The Bodhisatta was once an ascetic. He had lived in the Himalayas with his young son ever since his wife died. One day during a heavy rain, a wet and cold monkey saw the two of them in their leaf hut staying comfortable next to a fire. He knew that if he asked to come in and warm himself, he would be shooed away, so he took the clothes from a dead ascetic and sat by their hut hoping to trick them into inviting him in.
When the son saw him, not knowing he was a monkey, he told his father there was an old ascetic there and they should let him come sit by the fire. The Bodhisatta took a look and explained to his son that humans do not have faces like that; it was a monkey. And monkeys were not allowed in because they would defile their home. The Bodhisatta threw a log at the monkey and it fled into the forest.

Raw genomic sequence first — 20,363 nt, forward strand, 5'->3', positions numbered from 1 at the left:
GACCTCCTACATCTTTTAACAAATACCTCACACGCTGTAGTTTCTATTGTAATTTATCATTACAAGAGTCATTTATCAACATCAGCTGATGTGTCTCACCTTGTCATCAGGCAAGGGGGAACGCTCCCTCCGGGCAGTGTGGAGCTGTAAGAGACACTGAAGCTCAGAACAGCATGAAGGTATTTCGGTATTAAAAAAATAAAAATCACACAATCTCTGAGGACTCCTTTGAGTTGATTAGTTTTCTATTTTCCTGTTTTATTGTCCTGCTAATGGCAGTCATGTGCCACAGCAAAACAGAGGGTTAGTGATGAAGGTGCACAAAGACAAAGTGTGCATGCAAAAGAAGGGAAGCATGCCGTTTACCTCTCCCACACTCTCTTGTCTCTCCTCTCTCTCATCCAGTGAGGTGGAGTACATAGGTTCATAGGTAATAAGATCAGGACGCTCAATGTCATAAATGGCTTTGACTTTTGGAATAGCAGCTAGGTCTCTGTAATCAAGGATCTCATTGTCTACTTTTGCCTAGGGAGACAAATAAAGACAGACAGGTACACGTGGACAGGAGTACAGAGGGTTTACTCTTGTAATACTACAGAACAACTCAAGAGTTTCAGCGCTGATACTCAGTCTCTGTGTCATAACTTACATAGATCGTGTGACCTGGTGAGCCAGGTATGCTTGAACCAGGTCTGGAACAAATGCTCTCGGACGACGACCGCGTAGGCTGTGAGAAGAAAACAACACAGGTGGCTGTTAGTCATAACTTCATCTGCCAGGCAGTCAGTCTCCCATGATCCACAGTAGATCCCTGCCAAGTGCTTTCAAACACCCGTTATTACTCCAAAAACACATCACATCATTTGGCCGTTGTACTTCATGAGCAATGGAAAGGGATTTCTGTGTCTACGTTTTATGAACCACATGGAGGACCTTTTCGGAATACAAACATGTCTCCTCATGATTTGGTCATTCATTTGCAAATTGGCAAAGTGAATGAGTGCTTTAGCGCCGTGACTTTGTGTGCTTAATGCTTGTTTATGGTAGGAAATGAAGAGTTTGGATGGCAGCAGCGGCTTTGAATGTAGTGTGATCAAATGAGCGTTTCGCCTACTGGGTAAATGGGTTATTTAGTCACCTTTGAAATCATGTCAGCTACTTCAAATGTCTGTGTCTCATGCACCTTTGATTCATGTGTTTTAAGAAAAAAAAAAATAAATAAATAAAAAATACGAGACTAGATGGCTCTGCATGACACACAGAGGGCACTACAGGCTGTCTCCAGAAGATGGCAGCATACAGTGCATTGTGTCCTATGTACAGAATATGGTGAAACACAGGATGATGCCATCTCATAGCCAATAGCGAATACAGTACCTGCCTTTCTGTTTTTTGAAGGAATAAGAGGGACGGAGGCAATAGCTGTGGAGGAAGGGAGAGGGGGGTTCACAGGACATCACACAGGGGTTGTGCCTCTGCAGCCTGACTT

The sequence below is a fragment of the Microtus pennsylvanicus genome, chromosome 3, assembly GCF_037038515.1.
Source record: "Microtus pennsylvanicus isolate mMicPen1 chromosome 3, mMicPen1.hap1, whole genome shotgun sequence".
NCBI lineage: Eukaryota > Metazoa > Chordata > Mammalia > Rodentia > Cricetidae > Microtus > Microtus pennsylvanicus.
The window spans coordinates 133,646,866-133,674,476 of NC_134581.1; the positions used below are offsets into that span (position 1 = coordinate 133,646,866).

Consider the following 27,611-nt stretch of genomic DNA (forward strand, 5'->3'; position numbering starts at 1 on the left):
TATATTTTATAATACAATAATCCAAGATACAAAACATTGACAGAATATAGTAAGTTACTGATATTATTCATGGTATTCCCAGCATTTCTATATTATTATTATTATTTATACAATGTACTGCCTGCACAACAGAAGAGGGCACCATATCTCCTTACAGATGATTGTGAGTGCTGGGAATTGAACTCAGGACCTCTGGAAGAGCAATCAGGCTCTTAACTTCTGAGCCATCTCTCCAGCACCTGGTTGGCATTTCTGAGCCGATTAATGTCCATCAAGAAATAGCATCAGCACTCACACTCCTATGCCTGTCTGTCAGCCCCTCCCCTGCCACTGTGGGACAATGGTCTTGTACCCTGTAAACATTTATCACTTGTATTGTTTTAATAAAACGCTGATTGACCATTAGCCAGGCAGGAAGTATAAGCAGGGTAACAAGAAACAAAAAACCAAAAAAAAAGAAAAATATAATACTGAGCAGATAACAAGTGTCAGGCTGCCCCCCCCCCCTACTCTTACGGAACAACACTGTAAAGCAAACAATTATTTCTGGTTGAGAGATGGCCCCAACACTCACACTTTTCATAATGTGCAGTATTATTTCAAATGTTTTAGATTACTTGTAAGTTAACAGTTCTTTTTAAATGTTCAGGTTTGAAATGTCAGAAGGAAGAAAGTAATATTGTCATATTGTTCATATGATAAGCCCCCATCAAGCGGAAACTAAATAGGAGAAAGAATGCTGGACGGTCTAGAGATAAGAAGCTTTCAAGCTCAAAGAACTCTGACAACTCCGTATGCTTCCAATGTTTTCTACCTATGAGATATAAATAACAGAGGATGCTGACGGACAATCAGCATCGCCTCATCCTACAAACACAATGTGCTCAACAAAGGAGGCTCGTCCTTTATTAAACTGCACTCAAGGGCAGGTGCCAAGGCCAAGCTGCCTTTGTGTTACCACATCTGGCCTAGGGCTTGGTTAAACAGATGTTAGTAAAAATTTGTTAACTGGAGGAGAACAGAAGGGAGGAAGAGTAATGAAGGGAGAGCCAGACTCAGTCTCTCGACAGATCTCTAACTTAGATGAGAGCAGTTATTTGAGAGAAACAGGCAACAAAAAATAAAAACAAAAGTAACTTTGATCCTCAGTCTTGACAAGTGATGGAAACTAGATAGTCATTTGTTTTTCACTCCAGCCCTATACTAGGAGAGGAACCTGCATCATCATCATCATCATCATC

In the Lifetime of the Buddha
The monkey was an earlier birth of one of the Buddha’s disciples who claimed to dedicate himself to seeking salvation, but was known by other disciples to be dishonest. The Buddha told them this story so they knew that this dishonest disciple had also been dishonest in the past.
The son was an earlier birth of the Buddha’s son.